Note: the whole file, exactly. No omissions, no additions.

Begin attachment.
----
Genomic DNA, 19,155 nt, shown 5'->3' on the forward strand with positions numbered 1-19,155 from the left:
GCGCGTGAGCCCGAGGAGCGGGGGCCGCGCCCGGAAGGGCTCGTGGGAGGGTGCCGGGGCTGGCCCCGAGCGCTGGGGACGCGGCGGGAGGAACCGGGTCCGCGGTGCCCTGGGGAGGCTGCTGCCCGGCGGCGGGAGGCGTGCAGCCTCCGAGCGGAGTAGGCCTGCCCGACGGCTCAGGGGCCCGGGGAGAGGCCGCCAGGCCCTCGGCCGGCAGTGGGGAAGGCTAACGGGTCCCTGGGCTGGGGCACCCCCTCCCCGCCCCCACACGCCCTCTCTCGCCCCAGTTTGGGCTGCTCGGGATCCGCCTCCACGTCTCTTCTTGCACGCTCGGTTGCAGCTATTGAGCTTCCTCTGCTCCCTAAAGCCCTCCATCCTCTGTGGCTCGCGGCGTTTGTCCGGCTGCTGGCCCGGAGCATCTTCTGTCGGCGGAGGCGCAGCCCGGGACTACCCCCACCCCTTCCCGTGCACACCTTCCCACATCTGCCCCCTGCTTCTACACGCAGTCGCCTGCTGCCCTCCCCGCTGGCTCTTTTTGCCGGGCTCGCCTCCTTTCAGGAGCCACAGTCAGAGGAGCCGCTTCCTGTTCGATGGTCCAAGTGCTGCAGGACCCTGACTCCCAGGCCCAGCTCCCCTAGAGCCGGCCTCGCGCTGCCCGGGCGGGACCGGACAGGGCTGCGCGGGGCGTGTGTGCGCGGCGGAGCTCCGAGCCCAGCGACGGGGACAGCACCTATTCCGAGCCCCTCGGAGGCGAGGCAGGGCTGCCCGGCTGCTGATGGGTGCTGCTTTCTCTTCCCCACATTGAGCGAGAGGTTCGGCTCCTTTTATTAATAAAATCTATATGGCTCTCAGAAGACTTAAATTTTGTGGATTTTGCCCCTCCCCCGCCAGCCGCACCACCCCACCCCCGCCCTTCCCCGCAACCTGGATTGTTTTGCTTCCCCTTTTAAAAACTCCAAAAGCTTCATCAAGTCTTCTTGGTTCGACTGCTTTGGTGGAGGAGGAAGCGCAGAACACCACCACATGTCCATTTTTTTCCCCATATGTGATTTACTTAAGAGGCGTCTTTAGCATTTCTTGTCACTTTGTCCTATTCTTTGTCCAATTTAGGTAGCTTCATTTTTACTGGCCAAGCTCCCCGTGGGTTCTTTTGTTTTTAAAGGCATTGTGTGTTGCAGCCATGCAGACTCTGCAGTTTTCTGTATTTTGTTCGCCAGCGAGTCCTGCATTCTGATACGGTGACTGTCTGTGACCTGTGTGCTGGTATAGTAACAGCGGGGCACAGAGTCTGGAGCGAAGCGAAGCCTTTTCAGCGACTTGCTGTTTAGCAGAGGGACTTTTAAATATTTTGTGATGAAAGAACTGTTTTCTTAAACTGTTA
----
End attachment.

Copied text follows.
Genomic DNA, 19,155 nt, shown 5'->3' on the forward strand with positions numbered 1-19,155 from the left:
GCGCGTGAGCCCGAGGAGCGGGGGCCGCGCCCGGAAGGGCTCGTGGGAGGGTGCCGGGGCTGGCCCCGAGCGCTGGGGACGCGGCGGGAGGAACCGGGTCCGCGGTGCCCTGGGGAGGCTGCTGCCCGGCGGCGGGAGGCGTGCAGCCTCCGAGCGGAGTAGGCCTGCCCGACGGCTCAGGGGCCCGGGGAGAGGCCGCCAGGCCCTCGGCCGGCAGTGGGGAAGGCTAACGGGTCCCTGGGCTGGGGCACCCCCTCCCCGCCCCCACACGCCCTCTCTCGCCCCAGTTTGGGCTGCTCGGGATCCGCCTCCACGTCTCTTCTTGCACGCTCGGTTGCAGCTATTGAGCTTCCTCTGCTCCCTAAAGCCCTCCATCCTCTGTGGCTCGCGGCGTTTGTCCGGCTGCTGGCCCGGAGCATCTTCTGTCGGCGGAGGCGCAGCCCGGGACTACCCCCACCCCTTCCCGTGCACACCTTCCCACATCTGCCCCCTGCTTCTACACGCAGTCGCCTGCTGCCCTCCCCGCTGGCTCTTTTTGCCGGGCTCGCCTCCTTTCAGGAGCCACAGTCAGAGGAGCCGCTTCCTGTTCGATGGTCCAAGTGCTGCAGGACCCTGACTCCCAGGCCCAGCTCCCCTAGAGCCGGCCTCGCGCTGCCCGGGCGGGACCGGACAGGGCTGCGCGGGGCGTGTGTGCGCGGCGGAGCTCCGAGCCCAGCGACGGGGACAGCACCTATTCCGAGCCCCTCGGAGGCGAGGCAGGGCTGCCCGGCTGCTGATGGGTGCTGCTTTCTCTTCCCCACATTGAGCGAGAGGTTCGGCTCCTTTTATTAATAAAATCTATATGGCTCTCAGAAGACTTAAATTTTGTGGATTTTGCCCCTCCCCCGCCAGCCGCACCACCCCACCCCCGCCCTTCCCCGCAACCTGGATTGTTTTGCTTCCCCTTTTAAAAACTCCAAAAGCTTCATCAAGTCTTCTTGGTTCGACTGCTTTGGTGGAGGAGGAAGCGCAGAACACCACCACATGTCCATTTTTTTCCCCATATGTGATTTACTTAAGAGGCGTCTTTAGCATTTCTTGTCACTTTGTCCTATTCTTTGTCCAATTTAGGTAGCTTCATTTTTACTGGCCAAGCTCCCCGTGGGTTCTTTTGTTTTTAAAGGCATTGTGTGTTGCAGCCATGCAGACTCTGCAGTTTTCTGTATTTTGTTCGCCAGCGAGTCCTGCATTCTGATACGGTGACTGTCTGTGACCTGTGTGCTGGTATAGTAACAGCGGGGCACAGAGTCTGGAGCGAAGCGAAGCCTTTTCAGCGACTTGCTGTTTAGCAGAGGGACTTTTAAATATTTTGTGATGAAAGAACTGTTTTCTTAAACTGTTA